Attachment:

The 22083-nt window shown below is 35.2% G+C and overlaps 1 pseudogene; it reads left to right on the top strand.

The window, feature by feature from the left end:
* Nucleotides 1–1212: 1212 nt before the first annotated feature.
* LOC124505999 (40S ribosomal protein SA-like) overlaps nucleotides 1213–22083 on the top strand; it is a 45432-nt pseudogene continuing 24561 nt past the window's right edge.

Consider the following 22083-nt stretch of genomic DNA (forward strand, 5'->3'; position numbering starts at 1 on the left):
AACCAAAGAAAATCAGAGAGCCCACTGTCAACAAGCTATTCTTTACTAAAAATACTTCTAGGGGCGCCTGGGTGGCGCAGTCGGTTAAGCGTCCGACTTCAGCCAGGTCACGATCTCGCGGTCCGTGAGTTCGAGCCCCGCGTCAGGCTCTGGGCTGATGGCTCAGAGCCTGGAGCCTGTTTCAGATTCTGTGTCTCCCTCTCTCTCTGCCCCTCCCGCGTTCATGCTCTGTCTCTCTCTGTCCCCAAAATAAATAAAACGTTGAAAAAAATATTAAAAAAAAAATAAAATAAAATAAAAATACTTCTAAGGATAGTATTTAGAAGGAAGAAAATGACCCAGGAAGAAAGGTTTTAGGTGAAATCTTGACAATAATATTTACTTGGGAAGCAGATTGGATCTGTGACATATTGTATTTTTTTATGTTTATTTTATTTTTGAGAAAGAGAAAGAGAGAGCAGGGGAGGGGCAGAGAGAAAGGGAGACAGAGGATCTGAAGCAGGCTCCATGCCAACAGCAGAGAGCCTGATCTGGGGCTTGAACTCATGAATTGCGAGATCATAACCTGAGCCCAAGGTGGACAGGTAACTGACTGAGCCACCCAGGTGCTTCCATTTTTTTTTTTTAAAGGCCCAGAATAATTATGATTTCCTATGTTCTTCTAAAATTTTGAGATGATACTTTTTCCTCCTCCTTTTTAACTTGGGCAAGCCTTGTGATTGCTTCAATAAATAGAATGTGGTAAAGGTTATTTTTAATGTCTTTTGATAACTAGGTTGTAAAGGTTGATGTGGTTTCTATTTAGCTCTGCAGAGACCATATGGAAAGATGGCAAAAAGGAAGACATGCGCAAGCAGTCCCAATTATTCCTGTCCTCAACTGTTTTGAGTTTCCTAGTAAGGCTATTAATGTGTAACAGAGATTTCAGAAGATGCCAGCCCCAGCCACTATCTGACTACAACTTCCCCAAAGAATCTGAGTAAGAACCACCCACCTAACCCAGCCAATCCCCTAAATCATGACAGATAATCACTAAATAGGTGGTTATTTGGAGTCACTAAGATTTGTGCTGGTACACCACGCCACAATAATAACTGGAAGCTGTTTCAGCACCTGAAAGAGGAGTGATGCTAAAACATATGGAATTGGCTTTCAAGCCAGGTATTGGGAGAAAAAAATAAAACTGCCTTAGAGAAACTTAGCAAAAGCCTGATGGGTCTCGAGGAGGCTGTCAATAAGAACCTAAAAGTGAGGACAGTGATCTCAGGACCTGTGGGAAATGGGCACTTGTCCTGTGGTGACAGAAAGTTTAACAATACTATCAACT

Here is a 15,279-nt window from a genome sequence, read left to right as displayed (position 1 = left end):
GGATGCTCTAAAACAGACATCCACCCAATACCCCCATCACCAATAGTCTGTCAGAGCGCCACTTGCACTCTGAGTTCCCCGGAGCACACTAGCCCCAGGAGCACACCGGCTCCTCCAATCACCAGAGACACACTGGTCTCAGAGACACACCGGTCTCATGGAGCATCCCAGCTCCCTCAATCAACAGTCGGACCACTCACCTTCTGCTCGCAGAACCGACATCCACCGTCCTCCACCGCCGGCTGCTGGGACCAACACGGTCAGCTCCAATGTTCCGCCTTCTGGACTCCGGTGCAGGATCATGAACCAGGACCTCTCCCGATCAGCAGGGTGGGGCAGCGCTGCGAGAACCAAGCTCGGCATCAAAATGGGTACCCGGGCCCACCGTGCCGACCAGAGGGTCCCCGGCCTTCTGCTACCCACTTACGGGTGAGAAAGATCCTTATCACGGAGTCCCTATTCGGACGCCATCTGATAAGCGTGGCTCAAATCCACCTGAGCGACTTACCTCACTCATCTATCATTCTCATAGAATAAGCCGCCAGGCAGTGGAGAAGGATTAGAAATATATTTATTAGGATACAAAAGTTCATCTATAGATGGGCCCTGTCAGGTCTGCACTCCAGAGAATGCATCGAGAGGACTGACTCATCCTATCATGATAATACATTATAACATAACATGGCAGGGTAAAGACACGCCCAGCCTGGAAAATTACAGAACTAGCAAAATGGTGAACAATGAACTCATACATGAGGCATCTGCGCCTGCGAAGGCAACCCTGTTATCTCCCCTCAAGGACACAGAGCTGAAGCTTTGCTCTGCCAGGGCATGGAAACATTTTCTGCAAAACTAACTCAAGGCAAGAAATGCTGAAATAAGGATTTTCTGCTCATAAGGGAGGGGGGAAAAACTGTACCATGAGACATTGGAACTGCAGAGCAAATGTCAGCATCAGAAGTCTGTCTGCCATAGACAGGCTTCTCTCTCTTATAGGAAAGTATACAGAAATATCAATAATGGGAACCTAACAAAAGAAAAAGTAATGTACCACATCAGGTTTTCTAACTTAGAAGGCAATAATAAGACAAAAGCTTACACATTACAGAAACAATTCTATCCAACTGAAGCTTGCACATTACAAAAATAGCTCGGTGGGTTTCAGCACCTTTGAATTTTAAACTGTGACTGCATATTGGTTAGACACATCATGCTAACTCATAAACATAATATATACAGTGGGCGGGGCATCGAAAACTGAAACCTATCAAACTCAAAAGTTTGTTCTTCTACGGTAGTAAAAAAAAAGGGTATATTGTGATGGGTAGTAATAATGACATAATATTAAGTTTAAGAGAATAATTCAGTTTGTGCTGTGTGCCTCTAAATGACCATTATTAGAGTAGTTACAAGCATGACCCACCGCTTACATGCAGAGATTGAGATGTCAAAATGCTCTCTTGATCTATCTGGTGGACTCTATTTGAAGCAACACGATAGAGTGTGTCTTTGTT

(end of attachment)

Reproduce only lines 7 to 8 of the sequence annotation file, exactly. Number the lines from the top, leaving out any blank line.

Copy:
Here is a 15,279-nt window from a genome sequence, read left to right as displayed (position 1 = left end):
GGATGCTCTAAAACAGACATCCACCCAATACCCCCATCACCAATAGTCTGTCAGAGCGCCACTTGCACTCTGAGTTCCCCGGAGCACACTAGCCCCAGGAGCACACCGGCTCCTCCAATCACCAGAGACACACTGGTCTCAGAGACACACCGGTCTCATGGAGCATCCCAGCTCCCTCAATCAACAGTCGGACCACTCACCTTCTGCTCGCAGAACCGACATCCACCGTCCTCCACCGCCGGCTGCTGGGACCAACACGGTCAGCTCCAATGTTCCGCCTTCTGGACTCCGGTGCAGGATCATGAACCAGGACCTCTCCCGATCAGCAGGGTGGGGCAGCGCTGCGAGAACCAAGCTCGGCATCAAAATGGGTACCCGGGCCCACCGTGCCGACCAGAGGGTCCCCGGCCTTCTGCTACCCACTTACGGGTGAGAAAGATCCTTATCACGGAGTCCCTATTCGGACGCCATCTGATAAGCGTGGCTCAAATCCACCTGAGCGACTTACCTCACTCATCTATCATTCTCATAGAATAAGCCGCCAGGCAGTGGAGAAGGATTAGAAATATATTTATTAGGATACAAAAGTTCATCTATAGATGGGCCCTGTCAGGTCTGCACTCCAGAGAATGCATCGAGAGGACTGACTCATCCTATCATGATAATACATTATAACATAACATGGCAGGGTAAAGACACGCCCAGCCTGGAAAATTACAGAACTAGCAAAATGGTGAACAATGAACTCATACATGAGGCATCTGCGCCTGCGAAGGCAACCCTGTTATCTCCCCTCAAGGACACAGAGCTGAAGCTTTGCTCTGCCAGGGCATGGAAACATTTTCTGCAAAACTAACTCAAGGCAAGAAATGCTGAAATAAGGATTTTCTGCTCATAAGGGAGGGGGGAAAAACTGTACCATGAGACATTGGAACTGCAGAGCAAATGTCAGCATCAGAAGTCTGTCTGCCATAGACAGGCTTCTCTCTCTTATAGGAAAGTATACAGAAATATCAATAATGGGAACCTAACAAAAGAAAAAGTAATGTACCACATCAGGTTTTCTAACTTAGAAGGCAATAATAAGACAAAAGCTTACACATTACAGAAACAATTCTATCCAACTGAAGCTTGCACATTACAAAAATAGCTCGGTGGGTTTCAGCACCTTTGAATTTTAAACTGTGACTGCATATTGGTTAGACACATCATGCTAACTCATAAACATAATATATACAGTGGGCGGGGCATCGAAAACTGAAACCTATCAAACTCAAAAGTTTGTTCTTCTACGGTAGTAAAAAAAAAGGGTATATTGTGATGGGTAGTAATAATGACATAATATTAAGTTTAAGAGAATAATTCAGTTTGTGCTGTGTGCCTCTAAATGACCATTATTAGAGTAGTTACAAGCATGACCCACCGCTTACATGCAGAGATTGAGATGTCAAAATGCTCTCTTGATCTATCTGGTGGACTCTATTTGAAGCAACACGATAGAGTGTGTCTTTGTT